Manjusha Muraleedas
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Thank you so much for this information....
 
Gerard Charles
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Wrap String in apache commons MutableObject
 
Stephan van Hulst
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Wow, whoever thought of that class must have had a really bad day. Why would you possibly want a MutableObject?
 
Gerard Charles
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Jeff Verdegan
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Gerard Charles wrote:


No thanks.

If I were going to go that way, I'd just use StringBuilder. Or possibly java.util.concurrent.atomic.AtomicReference<String>. But I wouldn't go that way anyway, so it's a moot point.

But I wouldn't do it that way. I'd either simply return the explanation, with null indicating no problem; or if I wasn't feeling like using one thing (the return value) for two purposes (good/bad result + message), I might return void, and throw an exception if it failed (a common pattern in validating required conditions); or I'd do this:



Regardless, I am of the opinion that Mutable object is generally icky and leaves me wanting a shower.

 
Stephan van Hulst
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dennis deems
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Jeff Verdegan wrote:
Regardless, I am of the opinion that Mutable object is generally icky and leaves me wanting a shower.

I'm not so much revolted as puzzled by it. What situation could arise which would make it useful?
 
Jesper de Jong
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Manjusha Muraleedas wrote:This was the exact Question for my interview. But I answered ... "StringBuffer can be used".

Was the question...: "How to make the java.lang.String class mutable?"

or was it: "How to make a mutable string class?" (as in: you're designing your own alternative class for strings)

Because those questions are quite different.
 
Ankit Sanghavi
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so what is the last answer for question, Is it possible String mutable class.............?
 
Martin Vajsar
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Welcome to the Ranch, Ankit!

I'd say this discussions actually answers the question pretty fine. I'd suggest reading it thoroughly.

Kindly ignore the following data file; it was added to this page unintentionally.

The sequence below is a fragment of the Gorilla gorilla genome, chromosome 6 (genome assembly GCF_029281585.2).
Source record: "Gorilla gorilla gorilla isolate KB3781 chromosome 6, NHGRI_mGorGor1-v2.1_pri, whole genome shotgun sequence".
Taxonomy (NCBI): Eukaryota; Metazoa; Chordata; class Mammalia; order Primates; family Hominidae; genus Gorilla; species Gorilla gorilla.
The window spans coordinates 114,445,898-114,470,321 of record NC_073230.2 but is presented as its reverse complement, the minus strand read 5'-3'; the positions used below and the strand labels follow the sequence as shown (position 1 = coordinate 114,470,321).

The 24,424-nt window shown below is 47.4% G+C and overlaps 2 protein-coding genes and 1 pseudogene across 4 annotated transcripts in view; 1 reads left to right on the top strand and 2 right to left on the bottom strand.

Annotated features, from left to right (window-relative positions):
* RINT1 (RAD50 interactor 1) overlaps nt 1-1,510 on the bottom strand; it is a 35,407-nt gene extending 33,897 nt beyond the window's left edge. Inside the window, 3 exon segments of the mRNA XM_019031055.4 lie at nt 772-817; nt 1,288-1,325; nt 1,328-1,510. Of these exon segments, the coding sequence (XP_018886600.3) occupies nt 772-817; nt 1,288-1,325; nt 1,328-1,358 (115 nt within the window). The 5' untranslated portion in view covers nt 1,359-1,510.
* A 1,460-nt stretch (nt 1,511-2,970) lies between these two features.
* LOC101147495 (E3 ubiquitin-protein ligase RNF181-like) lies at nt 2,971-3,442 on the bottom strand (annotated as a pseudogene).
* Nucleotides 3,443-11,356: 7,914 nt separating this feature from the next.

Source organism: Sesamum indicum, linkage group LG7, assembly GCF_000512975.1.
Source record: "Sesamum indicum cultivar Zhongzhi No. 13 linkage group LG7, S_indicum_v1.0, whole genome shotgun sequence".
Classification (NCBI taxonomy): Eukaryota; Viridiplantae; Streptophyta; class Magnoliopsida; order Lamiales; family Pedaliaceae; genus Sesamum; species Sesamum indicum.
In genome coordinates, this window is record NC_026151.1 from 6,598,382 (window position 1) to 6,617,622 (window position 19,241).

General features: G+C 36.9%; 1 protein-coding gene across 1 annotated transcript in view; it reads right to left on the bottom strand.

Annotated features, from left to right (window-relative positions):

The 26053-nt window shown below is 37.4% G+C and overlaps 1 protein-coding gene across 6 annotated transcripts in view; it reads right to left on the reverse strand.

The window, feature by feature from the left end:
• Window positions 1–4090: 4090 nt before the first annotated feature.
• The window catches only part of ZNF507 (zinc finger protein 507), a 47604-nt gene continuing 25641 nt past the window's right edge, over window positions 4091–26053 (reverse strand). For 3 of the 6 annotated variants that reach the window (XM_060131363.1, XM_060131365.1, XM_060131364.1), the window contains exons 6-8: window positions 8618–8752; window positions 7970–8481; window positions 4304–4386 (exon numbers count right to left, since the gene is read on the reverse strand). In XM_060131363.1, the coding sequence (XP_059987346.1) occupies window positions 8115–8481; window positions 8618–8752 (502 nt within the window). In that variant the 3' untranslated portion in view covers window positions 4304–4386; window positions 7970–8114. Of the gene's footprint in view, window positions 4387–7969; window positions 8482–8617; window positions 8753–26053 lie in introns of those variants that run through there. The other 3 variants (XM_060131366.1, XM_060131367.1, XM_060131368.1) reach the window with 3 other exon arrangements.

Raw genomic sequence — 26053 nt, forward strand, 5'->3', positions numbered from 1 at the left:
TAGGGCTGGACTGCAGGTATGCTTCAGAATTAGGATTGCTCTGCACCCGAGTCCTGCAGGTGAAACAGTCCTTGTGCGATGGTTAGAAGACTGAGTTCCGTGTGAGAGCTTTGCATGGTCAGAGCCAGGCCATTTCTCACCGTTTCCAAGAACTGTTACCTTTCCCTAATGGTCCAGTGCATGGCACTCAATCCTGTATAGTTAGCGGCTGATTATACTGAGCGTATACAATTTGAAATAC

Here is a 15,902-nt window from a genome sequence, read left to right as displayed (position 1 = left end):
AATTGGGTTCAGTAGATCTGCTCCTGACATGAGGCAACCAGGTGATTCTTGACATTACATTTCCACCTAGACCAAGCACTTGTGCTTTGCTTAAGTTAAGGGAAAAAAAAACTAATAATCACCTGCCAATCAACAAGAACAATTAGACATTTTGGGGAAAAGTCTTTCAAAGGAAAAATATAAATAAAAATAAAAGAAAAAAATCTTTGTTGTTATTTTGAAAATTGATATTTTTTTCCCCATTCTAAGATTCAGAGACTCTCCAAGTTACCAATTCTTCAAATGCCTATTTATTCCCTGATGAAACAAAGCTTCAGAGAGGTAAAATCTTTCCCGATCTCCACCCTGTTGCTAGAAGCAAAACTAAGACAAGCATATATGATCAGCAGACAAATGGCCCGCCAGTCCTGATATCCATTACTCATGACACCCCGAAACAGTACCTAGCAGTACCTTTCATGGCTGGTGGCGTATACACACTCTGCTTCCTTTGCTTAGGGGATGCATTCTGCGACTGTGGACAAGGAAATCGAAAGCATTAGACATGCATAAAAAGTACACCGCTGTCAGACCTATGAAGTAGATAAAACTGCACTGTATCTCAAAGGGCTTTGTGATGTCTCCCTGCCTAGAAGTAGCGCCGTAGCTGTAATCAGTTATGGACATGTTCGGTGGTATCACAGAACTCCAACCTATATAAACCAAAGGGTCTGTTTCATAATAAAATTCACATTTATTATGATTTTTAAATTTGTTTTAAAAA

Ankit Sanghavi
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thank you for welcoming me, I have read all post... but not got the answer...!!!
 
Junilu Lacar
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Ankit Sanghavi wrote:thank you for welcoming me, I have read all post... but not got the answer...!!!

The correct answer is there if you look for it. Fred Rosenberger said it the best. I could say it a different way but you wouldn't want that. (<-- closest thing to "The Hulk" that we have around here)

Who the heck comes up with interview questions like this anyway? IMO, questions like this and this are very poor ways of finding good people to hire. It's like interviewing drivers who will eventually drive your kids around and you asking them "Are you able to get a car to go up to 115 mph, then do a 360-degree spinout?" Do you really want to hire the guy who says "Yes" to this? I think they should fire the interviewer.
 
Stuart A. Burkett
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Ankit Sanghavi wrote:thank you for welcoming me, I have read all post... but not got the answer...!!!

Read Henry's post including the post he quoted and you will have your answer.

But take careful note of Rob's post.
Rob Spoor wrote:Please note that the code in Pete's link is purely academical. Never ever use this in real life code.
 
dirk dj jaeckel
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4 0 4


http://algs4.cs.princeton.edu/12abstraction/MutableString.java


Apache/2.2.21 server at algs4.cs.princeton.edu


Last modified on December 17, 2010.

Copyright © 2002–2012 Robert Sedgewick and Kevin Wayne. All rights reserved.
 
Aniruddh Joshi
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I think your interviewer had not worked on java since a long time and did not have real questions to ask.
My personal opinion after a considerable interview experience( on both ends of the table ) - This is a typical question "Not so good developers" ask others in interviews.
 
Aniruddh Joshi
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fred rosenberger wrote:If someone asked me "How would you make the String class mutable" my answer would be "I wouldn't, and I'd fire anyone who did".

So true. Again, some lazy guy interviewed you. My suggestion - don't join that firm
 
Stuart A. Burkett
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dirk dj jaeckel wrote:


4 0 4


http://algs4.cs.princeton.edu/12abstraction/MutableString.java


Apache/2.2.21 server at algs4.cs.princeton.edu


Last modified on December 17, 2010.

Copyright © 2002–2012 Robert Sedgewick and Kevin Wayne. All rights reserved.

Did you try putting MutableString into the search box on that page ?
 
Matthew Brown
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Try http://algs4.cs.princeton.edu/12oop/MutableString.java.html, it looks like it's the same one.